Sunday 25th September 2016                 Change text size:

UN ethical tourism efforts praised



5481288261_7de58f0c95_z

During a meeting in Rome, Italy, last week the World Committee on Tourism Ethics praised UN efforts to promote ethical behaviour in the travel industry, including initiatives on accessible tourism, trafficking and illegal trading.

Minister for Culture and Tourism of Italy, Dario Franceschini commented, “In these difficult times, characterised by economic and financial instability, natural disasters and unpredictable socio-political events, we are well aware that development can only be addressed with a shared ethical framework.”

Pascal Lamy chairman of the committee also noted that tourism can make a great contribution to economies but added that on occasions it can be damaging at a local level and the committee pays special attention to this.

The World Committee on Tourism Ethics is an impartial body responsible for interpreting, apply and evaluating the provisions of the UN World Tourism Organisation (UNWTO) Global Code of Ethics Tourism. The code compromise of ten principles, including that tourism should be a beneficial activity for host countries and communities and a vehicle for individual and collective fulfilment.

During the two day event the committee also voiced its support for a UN campaigns to end human trafficking, illegal trade in wildlife artefacts and drugs and a forthcoming study on the sexual exploitation of children in travel and tourism.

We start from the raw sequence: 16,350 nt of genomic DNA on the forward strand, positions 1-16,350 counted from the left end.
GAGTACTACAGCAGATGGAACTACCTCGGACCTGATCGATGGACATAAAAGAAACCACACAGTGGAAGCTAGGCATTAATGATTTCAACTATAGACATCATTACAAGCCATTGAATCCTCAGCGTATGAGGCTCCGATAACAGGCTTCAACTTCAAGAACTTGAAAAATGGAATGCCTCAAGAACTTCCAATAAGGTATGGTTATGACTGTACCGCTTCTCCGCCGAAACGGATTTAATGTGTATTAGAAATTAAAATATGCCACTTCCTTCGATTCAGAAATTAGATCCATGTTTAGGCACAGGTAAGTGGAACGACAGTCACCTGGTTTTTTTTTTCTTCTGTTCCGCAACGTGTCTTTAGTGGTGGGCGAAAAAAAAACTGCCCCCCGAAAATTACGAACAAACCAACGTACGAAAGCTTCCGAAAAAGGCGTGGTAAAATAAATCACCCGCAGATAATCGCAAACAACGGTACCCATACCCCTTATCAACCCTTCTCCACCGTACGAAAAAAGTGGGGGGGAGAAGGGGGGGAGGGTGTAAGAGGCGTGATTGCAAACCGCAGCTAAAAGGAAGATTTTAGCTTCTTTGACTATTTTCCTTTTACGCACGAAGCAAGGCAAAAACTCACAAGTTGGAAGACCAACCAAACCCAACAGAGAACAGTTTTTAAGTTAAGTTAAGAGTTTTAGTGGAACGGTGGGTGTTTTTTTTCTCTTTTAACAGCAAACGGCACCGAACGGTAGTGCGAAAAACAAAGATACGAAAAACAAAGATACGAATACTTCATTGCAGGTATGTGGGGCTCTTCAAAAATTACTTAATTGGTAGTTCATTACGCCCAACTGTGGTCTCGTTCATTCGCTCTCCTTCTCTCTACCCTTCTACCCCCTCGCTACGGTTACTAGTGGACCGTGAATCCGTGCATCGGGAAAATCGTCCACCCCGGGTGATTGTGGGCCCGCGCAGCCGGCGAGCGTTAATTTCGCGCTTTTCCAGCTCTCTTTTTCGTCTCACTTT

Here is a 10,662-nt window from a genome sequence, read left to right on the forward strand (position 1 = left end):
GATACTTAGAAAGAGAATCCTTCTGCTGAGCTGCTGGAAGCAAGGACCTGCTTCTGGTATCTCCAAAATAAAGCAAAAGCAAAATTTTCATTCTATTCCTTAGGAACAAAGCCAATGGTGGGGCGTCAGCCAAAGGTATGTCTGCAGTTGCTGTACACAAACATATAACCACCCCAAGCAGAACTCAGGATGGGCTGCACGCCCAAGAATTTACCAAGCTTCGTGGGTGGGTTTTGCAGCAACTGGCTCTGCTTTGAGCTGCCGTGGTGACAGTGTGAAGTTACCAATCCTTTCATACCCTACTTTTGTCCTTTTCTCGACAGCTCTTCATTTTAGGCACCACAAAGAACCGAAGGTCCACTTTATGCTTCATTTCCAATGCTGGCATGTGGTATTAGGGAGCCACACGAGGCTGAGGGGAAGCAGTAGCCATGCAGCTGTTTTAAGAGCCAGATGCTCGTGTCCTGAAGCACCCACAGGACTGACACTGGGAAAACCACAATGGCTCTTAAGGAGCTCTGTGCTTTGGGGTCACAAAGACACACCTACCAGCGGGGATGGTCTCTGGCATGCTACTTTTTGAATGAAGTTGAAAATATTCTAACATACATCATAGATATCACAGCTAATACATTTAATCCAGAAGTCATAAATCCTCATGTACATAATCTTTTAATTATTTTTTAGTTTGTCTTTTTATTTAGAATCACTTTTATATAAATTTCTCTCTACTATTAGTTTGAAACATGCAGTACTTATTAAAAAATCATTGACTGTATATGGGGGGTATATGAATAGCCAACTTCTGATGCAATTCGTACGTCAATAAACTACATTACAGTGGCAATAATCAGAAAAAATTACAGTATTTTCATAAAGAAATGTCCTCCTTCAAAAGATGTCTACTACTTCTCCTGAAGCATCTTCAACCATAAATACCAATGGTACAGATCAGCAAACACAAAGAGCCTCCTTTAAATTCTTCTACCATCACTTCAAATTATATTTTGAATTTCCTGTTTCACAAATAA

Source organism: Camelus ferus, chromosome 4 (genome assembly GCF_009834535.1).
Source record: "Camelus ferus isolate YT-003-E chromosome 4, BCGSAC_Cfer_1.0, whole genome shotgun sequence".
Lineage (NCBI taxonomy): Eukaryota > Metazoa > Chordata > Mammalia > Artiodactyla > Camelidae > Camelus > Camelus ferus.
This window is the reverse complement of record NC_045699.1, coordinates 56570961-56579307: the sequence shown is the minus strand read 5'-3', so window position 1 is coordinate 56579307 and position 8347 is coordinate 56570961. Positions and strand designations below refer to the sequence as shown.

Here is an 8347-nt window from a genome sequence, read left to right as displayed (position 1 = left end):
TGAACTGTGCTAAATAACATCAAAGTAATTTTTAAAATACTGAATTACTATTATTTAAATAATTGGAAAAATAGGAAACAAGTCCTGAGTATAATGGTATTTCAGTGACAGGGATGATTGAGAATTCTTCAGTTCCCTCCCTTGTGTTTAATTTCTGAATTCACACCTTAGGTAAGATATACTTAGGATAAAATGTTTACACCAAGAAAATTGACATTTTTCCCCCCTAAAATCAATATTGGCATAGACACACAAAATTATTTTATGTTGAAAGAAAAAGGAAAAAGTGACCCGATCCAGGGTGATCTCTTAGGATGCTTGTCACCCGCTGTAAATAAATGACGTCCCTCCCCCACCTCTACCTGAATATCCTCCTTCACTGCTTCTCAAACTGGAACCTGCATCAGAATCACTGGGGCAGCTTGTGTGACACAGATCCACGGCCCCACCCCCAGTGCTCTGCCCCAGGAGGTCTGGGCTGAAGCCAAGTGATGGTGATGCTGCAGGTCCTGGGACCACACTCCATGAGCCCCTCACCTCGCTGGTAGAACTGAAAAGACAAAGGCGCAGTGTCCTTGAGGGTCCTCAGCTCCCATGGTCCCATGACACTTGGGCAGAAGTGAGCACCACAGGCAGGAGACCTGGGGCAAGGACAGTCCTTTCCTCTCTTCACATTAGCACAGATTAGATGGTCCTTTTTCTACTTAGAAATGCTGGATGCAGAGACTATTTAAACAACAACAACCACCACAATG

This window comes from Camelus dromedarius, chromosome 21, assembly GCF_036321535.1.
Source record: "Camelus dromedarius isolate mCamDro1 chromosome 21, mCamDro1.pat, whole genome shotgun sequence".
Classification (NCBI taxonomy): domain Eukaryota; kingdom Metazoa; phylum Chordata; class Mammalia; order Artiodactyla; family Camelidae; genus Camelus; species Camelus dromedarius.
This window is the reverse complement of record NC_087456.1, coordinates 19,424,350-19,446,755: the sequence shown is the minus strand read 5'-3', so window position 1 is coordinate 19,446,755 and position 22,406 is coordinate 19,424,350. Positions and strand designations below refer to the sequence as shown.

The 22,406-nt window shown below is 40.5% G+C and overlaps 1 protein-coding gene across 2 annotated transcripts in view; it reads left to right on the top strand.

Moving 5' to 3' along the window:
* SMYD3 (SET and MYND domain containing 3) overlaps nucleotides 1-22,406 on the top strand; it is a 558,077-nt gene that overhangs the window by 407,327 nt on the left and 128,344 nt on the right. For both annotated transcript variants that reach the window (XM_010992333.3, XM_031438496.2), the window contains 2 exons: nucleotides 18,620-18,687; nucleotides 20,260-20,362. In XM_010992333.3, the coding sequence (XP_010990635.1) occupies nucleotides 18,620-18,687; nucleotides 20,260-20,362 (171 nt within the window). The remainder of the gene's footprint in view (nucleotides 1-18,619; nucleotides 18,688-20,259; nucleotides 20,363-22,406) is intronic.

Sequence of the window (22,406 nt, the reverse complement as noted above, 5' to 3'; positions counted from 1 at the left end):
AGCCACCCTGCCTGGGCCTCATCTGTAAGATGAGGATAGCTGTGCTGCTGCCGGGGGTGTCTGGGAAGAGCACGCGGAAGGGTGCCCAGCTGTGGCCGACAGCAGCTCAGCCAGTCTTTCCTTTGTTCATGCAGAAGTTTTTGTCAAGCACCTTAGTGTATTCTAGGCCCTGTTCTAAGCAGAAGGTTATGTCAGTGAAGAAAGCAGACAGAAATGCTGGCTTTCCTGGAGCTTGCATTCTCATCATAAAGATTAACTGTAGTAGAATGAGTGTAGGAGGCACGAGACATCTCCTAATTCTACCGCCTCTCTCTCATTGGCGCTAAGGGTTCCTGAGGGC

During the meeting it was also noted that more companies and trade associations are adhering to the private sector commitment to the code. As of November some 356 industry players from 51 countries have committed to promoting and implementing the code in their business operations.

Tourism can be used as an instrument to “protect nature and alleviate poverty”, according to Elise Allart, sustainable tourism manager at Dutch tour operator TUI Nederland. This view is becoming more popular as tourists are becoming more aware of their impact on places they visit.

Photo: Moyan Brenn via Flickr 

Further reading:

Sustainable tourism industry needs third party certification

Green Globe launches sustainable tourism certification

Sustainable tourism is an instrument to ‘protect nature and alleviate poverty’

Sustainable wildlife tourism is a positive force for conservation and economies, says expert

The Guide to Sustainable Tourism 2014


There are currently no comments.

Register with Blue and Green

To leave a comment on this article, fill in your details below to register, alternatively if you are already registered you can login here







Subscribe for our Newsletter

Time limit is exhausted. Please reload CAPTCHA.

A password will be e-mailed to you.